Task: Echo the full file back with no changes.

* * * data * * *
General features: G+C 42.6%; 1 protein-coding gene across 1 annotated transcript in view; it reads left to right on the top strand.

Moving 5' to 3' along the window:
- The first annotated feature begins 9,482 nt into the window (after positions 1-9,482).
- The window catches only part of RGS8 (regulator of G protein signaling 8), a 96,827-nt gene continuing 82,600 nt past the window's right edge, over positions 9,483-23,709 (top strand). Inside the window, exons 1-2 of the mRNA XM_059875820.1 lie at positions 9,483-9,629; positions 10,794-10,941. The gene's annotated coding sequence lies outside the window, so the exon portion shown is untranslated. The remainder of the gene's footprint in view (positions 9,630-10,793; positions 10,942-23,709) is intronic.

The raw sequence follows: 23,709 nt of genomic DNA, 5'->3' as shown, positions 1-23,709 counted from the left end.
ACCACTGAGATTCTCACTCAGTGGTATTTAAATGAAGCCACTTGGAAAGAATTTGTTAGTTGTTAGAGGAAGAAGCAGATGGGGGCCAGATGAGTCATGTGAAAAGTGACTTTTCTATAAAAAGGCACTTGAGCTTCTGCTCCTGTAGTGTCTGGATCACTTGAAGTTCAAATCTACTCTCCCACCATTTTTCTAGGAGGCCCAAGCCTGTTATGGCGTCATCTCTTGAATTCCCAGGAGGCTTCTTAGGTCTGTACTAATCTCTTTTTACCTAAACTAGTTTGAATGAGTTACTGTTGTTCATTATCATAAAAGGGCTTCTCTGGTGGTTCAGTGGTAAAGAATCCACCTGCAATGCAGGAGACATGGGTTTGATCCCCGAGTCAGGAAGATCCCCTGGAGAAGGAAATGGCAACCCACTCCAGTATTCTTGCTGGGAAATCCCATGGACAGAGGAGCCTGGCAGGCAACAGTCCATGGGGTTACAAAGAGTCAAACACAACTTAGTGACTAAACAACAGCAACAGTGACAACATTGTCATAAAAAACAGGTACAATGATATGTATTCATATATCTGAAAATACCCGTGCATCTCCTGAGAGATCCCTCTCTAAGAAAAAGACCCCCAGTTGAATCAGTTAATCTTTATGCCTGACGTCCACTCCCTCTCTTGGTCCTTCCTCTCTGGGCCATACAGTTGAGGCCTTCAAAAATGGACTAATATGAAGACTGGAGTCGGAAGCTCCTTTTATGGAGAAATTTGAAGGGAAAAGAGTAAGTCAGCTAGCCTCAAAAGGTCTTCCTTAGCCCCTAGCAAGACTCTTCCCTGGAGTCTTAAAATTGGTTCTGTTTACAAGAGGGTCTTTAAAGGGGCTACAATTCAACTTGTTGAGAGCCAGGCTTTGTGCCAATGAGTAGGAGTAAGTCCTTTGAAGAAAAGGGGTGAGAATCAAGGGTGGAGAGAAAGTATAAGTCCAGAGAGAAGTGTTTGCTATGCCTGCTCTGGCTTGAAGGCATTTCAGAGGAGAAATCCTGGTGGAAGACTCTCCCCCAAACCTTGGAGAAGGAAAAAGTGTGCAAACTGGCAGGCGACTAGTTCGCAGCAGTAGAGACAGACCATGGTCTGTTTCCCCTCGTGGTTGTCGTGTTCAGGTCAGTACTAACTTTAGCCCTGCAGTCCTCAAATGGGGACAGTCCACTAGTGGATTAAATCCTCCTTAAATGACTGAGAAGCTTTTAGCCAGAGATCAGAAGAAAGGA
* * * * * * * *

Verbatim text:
General features: G+C 42.6%; 1 protein-coding gene across 1 annotated transcript in view; it reads left to right on the top strand.

Moving 5' to 3' along the window:
- The first annotated feature begins 9,482 nt into the window (after positions 1-9,482).
- The window catches only part of RGS8 (regulator of G protein signaling 8), a 96,827-nt gene continuing 82,600 nt past the window's right edge, over positions 9,483-23,709 (top strand). Inside the window, exons 1-2 of the mRNA XM_059875820.1 lie at positions 9,483-9,629; positions 10,794-10,941. The gene's annotated coding sequence lies outside the window, so the exon portion shown is untranslated. The remainder of the gene's footprint in view (positions 9,630-10,793; positions 10,942-23,709) is intronic.

The raw sequence follows: 23,709 nt of genomic DNA, 5'->3' as shown, positions 1-23,709 counted from the left end.
ACCACTGAGATTCTCACTCAGTGGTATTTAAATGAAGCCACTTGGAAAGAATTTGTTAGTTGTTAGAGGAAGAAGCAGATGGGGGCCAGATGAGTCATGTGAAAAGTGACTTTTCTATAAAAAGGCACTTGAGCTTCTGCTCCTGTAGTGTCTGGATCACTTGAAGTTCAAATCTACTCTCCCACCATTTTTCTAGGAGGCCCAAGCCTGTTATGGCGTCATCTCTTGAATTCCCAGGAGGCTTCTTAGGTCTGTACTAATCTCTTTTTACCTAAACTAGTTTGAATGAGTTACTGTTGTTCATTATCATAAAAGGGCTTCTCTGGTGGTTCAGTGGTAAAGAATCCACCTGCAATGCAGGAGACATGGGTTTGATCCCCGAGTCAGGAAGATCCCCTGGAGAAGGAAATGGCAACCCACTCCAGTATTCTTGCTGGGAAATCCCATGGACAGAGGAGCCTGGCAGGCAACAGTCCATGGGGTTACAAAGAGTCAAACACAACTTAGTGACTAAACAACAGCAACAGTGACAACATTGTCATAAAAAACAGGTACAATGATATGTATTCATATATCTGAAAATACCCGTGCATCTCCTGAGAGATCCCTCTCTAAGAAAAAGACCCCCAGTTGAATCAGTTAATCTTTATGCCTGACGTCCACTCCCTCTCTTGGTCCTTCCTCTCTGGGCCATACAGTTGAGGCCTTCAAAAATGGACTAATATGAAGACTGGAGTCGGAAGCTCCTTTTATGGAGAAATTTGAAGGGAAAAGAGTAAGTCAGCTAGCCTCAAAAGGTCTTCCTTAGCCCCTAGCAAGACTCTTCCCTGGAGTCTTAAAATTGGTTCTGTTTACAAGAGGGTCTTTAAAGGGGCTACAATTCAACTTGTTGAGAGCCAGGCTTTGTGCCAATGAGTAGGAGTAAGTCCTTTGAAGAAAAGGGGTGAGAATCAAGGGTGGAGAGAAAGTATAAGTCCAGAGAGAAGTGTTTGCTATGCCTGCTCTGGCTTGAAGGCATTTCAGAGGAGAAATCCTGGTGGAAGACTCTCCCCCAAACCTTGGAGAAGGAAAAAGTGTGCAAACTGGCAGGCGACTAGTTCGCAGCAGTAGAGACAGACCATGGTCTGTTTCCCCTCGTGGTTGTCGTGTTCAGGTCAGTACTAACTTTAGCCCTGCAGTCCTCAAATGGGGACAGTCCACTAGTGGATTAAATCCTCCTTAAATGACTGAGAAGCTTTTAGCCAGAGATCAGAAGAAAGGA